So that was the first tool I was concerned about. The next concern was that I really did not want to gouge out the interior with mallet and gouges, as I had done the exterior. I was fearful of cutting too deep. So, in my mind, a “scrub-plane” with a curved sole was in order.

Curved-sole Scrub-plane

This also was one I began years ago, but did not complete soon enough to use it on the bass, nor even the cellos I made later, so the pieces languished in my toolbox drawer, waiting for me to finish the job.

I had made the body by welding together a slice of scrap stainless steel pipe, and some mild steel plate, along with a little section of angle iron and a 1/4″ pin. The cap iron was a shorter section of the same slice of stainless pipe, and the blade was (if I remember correctly) a piece of A1 tool steel. I had even gone so far as to cut sections of curly maple for handles, but had stopped there, and all the pieces were together in the toolbox. So– the time had come!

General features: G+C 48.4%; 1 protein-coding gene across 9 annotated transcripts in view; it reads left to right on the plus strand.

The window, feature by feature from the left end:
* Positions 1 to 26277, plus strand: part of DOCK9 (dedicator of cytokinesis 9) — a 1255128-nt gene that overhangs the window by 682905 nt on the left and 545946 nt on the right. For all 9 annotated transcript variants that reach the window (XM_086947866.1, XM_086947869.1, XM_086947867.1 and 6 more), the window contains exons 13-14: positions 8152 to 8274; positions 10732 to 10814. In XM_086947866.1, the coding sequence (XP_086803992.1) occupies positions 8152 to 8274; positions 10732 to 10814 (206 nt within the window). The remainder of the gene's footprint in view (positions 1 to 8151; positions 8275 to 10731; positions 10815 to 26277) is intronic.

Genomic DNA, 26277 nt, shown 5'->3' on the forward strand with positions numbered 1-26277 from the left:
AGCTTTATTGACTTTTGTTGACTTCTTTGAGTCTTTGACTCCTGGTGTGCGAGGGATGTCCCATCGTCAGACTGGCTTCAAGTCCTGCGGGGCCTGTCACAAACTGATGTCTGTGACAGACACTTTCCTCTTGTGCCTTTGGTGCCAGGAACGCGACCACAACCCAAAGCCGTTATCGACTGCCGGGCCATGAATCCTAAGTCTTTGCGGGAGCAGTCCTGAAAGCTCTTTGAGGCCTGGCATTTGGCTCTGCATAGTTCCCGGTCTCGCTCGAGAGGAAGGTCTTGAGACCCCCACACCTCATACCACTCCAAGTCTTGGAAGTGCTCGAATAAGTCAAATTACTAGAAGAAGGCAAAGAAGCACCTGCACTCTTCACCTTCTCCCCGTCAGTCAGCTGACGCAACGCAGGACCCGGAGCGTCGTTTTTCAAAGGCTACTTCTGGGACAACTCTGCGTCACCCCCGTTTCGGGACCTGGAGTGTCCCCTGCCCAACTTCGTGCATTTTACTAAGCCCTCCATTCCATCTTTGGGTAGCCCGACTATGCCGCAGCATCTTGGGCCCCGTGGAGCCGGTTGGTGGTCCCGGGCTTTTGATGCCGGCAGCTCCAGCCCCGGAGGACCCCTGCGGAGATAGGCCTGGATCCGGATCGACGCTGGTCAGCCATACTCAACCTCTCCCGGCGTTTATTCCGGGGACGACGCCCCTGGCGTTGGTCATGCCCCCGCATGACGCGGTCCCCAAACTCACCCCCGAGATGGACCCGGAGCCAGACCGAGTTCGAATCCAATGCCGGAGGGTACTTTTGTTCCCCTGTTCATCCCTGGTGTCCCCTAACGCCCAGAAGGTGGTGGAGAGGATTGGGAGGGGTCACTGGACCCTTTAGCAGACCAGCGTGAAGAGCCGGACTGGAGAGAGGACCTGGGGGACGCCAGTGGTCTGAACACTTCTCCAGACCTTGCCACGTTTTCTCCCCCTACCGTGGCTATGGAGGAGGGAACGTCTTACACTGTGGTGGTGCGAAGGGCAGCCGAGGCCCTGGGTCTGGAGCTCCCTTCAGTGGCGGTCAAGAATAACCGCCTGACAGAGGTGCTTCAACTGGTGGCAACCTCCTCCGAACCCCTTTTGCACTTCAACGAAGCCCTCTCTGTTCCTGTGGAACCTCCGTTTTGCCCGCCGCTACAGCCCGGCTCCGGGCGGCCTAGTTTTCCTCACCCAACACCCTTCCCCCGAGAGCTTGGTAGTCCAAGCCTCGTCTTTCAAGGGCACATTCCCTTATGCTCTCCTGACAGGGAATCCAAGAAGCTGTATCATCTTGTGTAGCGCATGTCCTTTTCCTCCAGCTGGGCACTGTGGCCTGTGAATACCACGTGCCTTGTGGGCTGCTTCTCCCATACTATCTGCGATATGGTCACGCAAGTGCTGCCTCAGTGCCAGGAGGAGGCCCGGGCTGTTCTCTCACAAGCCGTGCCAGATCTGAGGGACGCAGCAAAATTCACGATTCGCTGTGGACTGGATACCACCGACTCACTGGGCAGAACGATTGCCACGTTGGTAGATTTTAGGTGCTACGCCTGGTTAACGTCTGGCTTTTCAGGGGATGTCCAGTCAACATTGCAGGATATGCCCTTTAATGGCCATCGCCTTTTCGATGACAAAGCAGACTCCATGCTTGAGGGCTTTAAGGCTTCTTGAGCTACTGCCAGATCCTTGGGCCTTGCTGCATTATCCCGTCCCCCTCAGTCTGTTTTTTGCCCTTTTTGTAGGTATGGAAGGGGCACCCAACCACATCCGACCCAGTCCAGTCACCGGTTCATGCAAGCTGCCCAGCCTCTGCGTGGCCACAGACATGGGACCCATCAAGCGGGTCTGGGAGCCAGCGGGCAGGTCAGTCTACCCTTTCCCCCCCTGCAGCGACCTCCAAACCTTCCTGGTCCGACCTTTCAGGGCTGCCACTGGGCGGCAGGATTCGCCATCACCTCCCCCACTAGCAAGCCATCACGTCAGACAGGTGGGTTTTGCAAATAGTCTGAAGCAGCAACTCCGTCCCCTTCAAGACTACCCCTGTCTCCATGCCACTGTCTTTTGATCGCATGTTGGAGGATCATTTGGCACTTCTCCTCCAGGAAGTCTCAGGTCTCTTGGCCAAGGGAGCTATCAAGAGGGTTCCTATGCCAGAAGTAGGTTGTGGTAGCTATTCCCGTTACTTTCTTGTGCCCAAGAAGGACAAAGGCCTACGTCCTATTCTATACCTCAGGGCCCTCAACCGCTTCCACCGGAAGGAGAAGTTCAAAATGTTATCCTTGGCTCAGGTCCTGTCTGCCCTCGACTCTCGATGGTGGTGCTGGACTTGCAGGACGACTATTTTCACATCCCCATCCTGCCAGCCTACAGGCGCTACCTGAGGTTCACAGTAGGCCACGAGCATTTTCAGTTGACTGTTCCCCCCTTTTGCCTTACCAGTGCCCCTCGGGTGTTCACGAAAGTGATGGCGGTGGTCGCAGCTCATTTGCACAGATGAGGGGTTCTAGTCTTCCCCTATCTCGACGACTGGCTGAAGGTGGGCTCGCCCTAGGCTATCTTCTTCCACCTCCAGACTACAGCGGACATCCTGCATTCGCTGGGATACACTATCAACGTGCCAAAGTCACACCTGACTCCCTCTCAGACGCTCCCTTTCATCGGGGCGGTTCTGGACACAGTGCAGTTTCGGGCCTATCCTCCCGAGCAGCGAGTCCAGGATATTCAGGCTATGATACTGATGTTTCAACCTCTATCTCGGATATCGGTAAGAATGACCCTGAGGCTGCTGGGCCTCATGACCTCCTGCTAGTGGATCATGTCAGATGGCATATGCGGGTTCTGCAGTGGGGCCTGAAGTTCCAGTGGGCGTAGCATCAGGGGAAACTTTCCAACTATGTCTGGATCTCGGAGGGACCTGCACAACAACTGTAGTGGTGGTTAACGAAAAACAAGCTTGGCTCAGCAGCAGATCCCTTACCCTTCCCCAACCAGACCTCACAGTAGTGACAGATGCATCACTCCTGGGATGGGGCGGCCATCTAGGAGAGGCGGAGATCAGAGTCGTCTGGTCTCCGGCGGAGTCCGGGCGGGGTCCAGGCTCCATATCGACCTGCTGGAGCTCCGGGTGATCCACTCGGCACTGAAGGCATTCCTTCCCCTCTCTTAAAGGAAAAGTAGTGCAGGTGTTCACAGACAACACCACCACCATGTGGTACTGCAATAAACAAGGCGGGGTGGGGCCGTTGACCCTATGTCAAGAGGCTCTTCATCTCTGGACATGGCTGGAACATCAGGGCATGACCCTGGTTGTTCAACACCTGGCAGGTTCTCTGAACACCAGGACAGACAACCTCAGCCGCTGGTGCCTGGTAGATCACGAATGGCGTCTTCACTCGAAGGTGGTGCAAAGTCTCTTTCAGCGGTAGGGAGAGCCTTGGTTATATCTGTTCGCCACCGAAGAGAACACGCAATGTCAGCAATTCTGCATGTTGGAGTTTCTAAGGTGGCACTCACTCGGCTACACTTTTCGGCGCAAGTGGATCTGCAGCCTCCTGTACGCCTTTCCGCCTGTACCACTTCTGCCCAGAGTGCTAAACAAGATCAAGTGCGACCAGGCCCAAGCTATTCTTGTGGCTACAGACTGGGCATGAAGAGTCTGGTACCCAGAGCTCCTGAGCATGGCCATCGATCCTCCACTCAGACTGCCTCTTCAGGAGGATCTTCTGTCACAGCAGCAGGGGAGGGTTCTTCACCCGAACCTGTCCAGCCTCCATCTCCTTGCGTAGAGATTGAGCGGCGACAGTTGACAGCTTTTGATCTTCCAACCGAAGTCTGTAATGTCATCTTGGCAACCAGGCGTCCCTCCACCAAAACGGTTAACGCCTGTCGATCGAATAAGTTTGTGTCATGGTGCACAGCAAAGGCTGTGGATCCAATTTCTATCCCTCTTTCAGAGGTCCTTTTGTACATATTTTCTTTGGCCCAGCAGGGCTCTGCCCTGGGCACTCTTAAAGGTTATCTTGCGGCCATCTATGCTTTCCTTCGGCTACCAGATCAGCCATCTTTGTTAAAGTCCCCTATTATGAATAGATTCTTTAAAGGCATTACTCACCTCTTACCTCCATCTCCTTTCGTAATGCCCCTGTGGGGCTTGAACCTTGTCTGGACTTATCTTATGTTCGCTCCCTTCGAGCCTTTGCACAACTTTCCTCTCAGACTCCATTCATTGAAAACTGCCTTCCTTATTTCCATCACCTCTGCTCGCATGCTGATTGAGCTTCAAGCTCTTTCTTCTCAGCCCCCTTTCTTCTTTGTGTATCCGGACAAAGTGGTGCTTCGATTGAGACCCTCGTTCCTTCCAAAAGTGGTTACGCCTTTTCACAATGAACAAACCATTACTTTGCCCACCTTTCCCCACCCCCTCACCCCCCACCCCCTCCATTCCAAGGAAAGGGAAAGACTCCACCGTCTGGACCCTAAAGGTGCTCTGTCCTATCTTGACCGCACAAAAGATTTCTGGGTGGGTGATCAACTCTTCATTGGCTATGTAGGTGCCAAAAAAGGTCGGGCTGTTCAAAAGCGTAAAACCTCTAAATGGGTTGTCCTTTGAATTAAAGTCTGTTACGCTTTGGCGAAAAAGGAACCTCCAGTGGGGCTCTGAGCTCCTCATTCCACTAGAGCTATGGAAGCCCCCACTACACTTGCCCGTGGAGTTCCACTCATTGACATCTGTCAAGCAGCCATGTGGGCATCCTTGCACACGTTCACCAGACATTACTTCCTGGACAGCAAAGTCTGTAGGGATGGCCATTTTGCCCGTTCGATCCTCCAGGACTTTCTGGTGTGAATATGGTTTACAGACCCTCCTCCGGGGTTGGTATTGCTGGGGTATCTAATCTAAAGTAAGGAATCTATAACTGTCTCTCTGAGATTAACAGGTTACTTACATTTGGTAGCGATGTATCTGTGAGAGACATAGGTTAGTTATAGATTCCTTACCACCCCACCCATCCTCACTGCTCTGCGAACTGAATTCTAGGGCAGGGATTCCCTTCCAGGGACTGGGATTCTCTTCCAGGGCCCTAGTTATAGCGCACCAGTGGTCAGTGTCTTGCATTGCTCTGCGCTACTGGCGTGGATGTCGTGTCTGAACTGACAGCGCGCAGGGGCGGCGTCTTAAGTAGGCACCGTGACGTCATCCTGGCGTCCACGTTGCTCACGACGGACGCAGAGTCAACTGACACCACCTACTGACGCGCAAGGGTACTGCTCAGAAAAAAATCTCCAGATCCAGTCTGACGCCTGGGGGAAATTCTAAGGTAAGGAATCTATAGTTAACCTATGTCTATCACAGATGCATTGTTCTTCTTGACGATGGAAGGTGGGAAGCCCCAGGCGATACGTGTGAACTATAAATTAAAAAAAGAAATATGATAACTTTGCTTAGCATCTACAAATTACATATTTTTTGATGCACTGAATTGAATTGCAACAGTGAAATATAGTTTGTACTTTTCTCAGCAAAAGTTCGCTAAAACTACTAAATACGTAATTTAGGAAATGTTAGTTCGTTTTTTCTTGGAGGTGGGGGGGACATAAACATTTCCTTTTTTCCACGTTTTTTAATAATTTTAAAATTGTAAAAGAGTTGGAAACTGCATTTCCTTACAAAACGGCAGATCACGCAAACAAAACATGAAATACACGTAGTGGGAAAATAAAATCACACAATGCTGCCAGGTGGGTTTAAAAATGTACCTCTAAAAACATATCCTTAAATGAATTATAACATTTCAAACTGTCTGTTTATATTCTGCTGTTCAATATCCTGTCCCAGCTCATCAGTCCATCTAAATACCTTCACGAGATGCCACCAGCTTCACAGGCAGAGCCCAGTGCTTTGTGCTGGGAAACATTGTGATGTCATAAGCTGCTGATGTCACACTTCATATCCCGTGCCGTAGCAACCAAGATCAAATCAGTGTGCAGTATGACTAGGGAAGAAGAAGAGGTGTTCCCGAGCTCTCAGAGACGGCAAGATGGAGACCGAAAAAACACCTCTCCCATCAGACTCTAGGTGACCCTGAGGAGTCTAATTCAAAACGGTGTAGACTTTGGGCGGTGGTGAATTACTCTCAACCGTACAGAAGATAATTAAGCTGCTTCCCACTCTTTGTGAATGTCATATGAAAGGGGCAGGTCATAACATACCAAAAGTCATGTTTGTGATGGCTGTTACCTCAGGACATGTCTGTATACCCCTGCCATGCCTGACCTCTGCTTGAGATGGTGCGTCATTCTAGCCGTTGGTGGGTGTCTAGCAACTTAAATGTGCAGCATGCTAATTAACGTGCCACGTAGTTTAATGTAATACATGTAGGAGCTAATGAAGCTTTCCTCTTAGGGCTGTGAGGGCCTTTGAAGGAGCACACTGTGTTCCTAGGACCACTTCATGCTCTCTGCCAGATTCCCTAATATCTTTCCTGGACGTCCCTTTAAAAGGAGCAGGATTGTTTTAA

Pieces of the curved sole scrub plane.
Pieces of the curved-sole scrub-plane.

 

Bottom view of Curved-sole Scrub-plane, for carving double bass plates.
Bottom view of Curved-sole Scrub-plane.

 

Partially assembled plane for carving double bass plates.
Partially assembled plane.

 

Completed Curved-Sole Scrub-Plane for carving double bass plates.
Completed Curved-Sole Scrub-Plane.

The completed plane, after a little adjusting, worked very well, and fit my hands comfortably, so the task of carving the inside of the bass front plate went very well.

Carving the inside of the Double Bass front plate using the Curved-sole Scrub-plane.
Carving the inside of the Double Bass front plate using the Curved-sole Scrub-plane.